Wiring up the powerless

The concept of "digital democracy" champions the Internet as a means by which all people can be given a voice. Taken literally, the creation of a digital democracy would institutionalize the fundamental human right of free expression.

In doing so, it would help establish participatory democracy and equitable global development.

Faith in the exponential expansion of technology and the West's economic interest in a stable world may make the notion of a digital democracy conceivable, but the idea's timeliness comes from two coincident political realities.

First, the end of the cold war and the increase in internal ethnic conflicts have given rise to a questioning of the value of the nation-state frame. Politicians, academics, and journalists have begun thinking about the world in terms that cross boundaries - terms such as globalization and human rights.

Second, the emergence of human rights as a critical component of Western foreign policy - even if it is often only a rhetorical one - has meant that there has been some shift in focus from the sovereignty of nations to the rights of individuals. Giving voice to the voiceless is not a frivolous understanding of the term human rights. As James Wolfensohn, president of the World Bank, has said: "Freedom of the press is not a luxury. It is not an extra."

For eight months last year, teams from the World Bank interviewed 20,000 poor people in 23 countries. According to Mr. Wolfensohn, those interviewed said what differentiated them from the rich was not just money. The poor most despaired of their lack of voice: "The inability to convey to people in authority what it is that they think. The inability to have a searchlight put on conditions of inequality."

Potentially, a digital democracy could give the currently disenfranchised a say in their own and the world community. But it is nowhere near to making good on that promise. According to Nua, an Internet consulting company, almost half the world's online users live in the US and Canada (136 million) and more people go on the Internet in Sweden (3.5 million) than in Africa (2.5 million).

Even in India, home to the largest middle class of any nation, only one-half of 1 percent of households have Internet access. The wired, like those software engineers President Clinton visited on his trip to India's Cyber Towers - South Asia's Silicon Valley - are citizens of the globe they're astride. The unwired are often isolated from their government services enjoyed by better-conncected citizens.

In virtually every nation, there are two new segments of society: the wired and the unwired, the information rich and the information poor. Simple and affordable access to phone lines are major impediments in a world where 2 billion people, according to Intel, have never made a phone call. On the other side of that equation, the Gartner Group and the Yankee Group both estimate that by 2003 there will be more than 1 billion mobile-phone users. Today, according to Intel, there are only 9 million Internet users in China, but there are 70 million cellphones there. These statistics give some credence to the belief, shared by Intel and others such as Chris Gent, chief executive officer of the European communications giant Vodafone, that most people's first interaction with the Internet will not be through a PC box, but with cheaper, hand-held mobile devices.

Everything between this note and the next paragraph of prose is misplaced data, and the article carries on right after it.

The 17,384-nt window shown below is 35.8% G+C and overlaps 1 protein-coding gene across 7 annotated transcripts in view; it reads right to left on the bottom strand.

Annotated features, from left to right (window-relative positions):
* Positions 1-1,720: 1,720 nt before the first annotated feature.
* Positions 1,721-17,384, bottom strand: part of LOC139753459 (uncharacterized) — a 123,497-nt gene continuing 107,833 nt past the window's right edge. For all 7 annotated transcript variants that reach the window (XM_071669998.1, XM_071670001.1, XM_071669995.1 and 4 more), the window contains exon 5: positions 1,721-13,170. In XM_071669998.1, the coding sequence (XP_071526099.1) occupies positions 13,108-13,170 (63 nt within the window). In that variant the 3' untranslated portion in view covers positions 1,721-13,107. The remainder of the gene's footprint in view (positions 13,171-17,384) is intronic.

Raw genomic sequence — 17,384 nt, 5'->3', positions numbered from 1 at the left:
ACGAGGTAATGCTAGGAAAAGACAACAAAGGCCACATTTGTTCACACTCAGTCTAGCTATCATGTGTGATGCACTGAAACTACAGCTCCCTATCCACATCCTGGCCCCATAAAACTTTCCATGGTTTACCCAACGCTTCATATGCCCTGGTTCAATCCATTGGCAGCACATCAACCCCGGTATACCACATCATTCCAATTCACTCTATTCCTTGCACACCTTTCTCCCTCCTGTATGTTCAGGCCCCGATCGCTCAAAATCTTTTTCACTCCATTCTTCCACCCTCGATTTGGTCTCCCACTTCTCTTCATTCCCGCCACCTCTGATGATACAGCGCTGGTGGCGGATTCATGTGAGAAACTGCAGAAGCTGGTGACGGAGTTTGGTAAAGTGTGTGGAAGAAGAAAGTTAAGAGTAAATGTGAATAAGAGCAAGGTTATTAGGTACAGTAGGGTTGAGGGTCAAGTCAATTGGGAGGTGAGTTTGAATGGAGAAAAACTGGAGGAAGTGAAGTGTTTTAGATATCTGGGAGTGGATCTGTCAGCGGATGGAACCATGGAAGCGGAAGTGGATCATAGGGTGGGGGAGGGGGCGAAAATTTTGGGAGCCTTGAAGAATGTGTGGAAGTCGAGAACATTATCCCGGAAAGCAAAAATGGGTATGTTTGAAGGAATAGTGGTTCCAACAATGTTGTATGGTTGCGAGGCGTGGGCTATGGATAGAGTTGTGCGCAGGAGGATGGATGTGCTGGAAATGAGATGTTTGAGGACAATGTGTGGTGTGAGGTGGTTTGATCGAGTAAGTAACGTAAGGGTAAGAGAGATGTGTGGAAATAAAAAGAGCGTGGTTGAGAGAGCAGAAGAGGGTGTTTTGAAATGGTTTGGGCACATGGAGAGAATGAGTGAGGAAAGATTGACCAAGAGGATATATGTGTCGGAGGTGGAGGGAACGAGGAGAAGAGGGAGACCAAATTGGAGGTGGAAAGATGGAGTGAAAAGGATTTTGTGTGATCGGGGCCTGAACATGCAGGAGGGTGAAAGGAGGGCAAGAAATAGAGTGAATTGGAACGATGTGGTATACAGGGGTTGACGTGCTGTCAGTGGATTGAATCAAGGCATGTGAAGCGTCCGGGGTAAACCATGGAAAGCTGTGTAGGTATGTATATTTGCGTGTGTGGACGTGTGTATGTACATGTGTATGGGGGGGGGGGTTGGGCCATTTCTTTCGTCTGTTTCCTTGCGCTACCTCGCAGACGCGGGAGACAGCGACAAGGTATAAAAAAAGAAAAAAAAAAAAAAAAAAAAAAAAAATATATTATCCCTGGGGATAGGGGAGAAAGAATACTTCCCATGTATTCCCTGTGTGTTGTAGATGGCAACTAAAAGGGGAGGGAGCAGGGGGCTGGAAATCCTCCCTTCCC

Yet global disparities are not solely linked to the availability and cost of telephone services, hardware, software, and Internet service providers. Another restriction on digital democracy is the lack of an incentive for potential users. What most of the people on the planet really need from the Internet is content - in the traditional sense of news and information - in a language they understand. It's one community in sub-Saharan Africa able to learn from the experience of other small communities elsewhere about how to allocate and administer scarce water resources. It's Belgrade's independent radio station B-92, denied access to the air during the war in Kosovo, able to tell its story and to find an even larger audience on the Web.

In this respect, the most valuable roles for the Internet in the global community are to serve as a free press for those who don't have one, and as a tool for multilateral communications for those who lack an essential telecommunications infrastructure. If a muzzled press or the absence of a free press is an abuse of human rights, expanding the reach of the Internet and the community of Internet users is human rights work. Building a digital democracy can be both a human rights goal and a business investment plan. Privileged countries can work to expand those opportunities for the voiceless and the powerless. This spring, the Bill & Melinda Gates Foundation gave $50 million to Save the Children to support a global campaign to save the estimated 5.4 million newborns who die every year. In addition to launching and expanding health programs, the money will also fund a global information campaign to both increase local understanding of the causes of infant deaths and raise awareness of the social, as well as the political and economic costs of those deaths.

The wired among us can pressure the e-world and now the mobile world to decide that helping to connect the powerless is not only an ethical assumption of global responsibility, but is also, ultimately, a pocketbook issue.

*Susan Moeller is a fellow at the Joan Shorenstein Center for the Press, Politics and Public Policy at the John F. Kennedy School of Government at Harvard University, and the author of Compassion Fatigue: How the Media Sell Disease, Famine, War and Death (Routledge, 1999).

(c) Copyright 2000. The Christian Science Publishing Society

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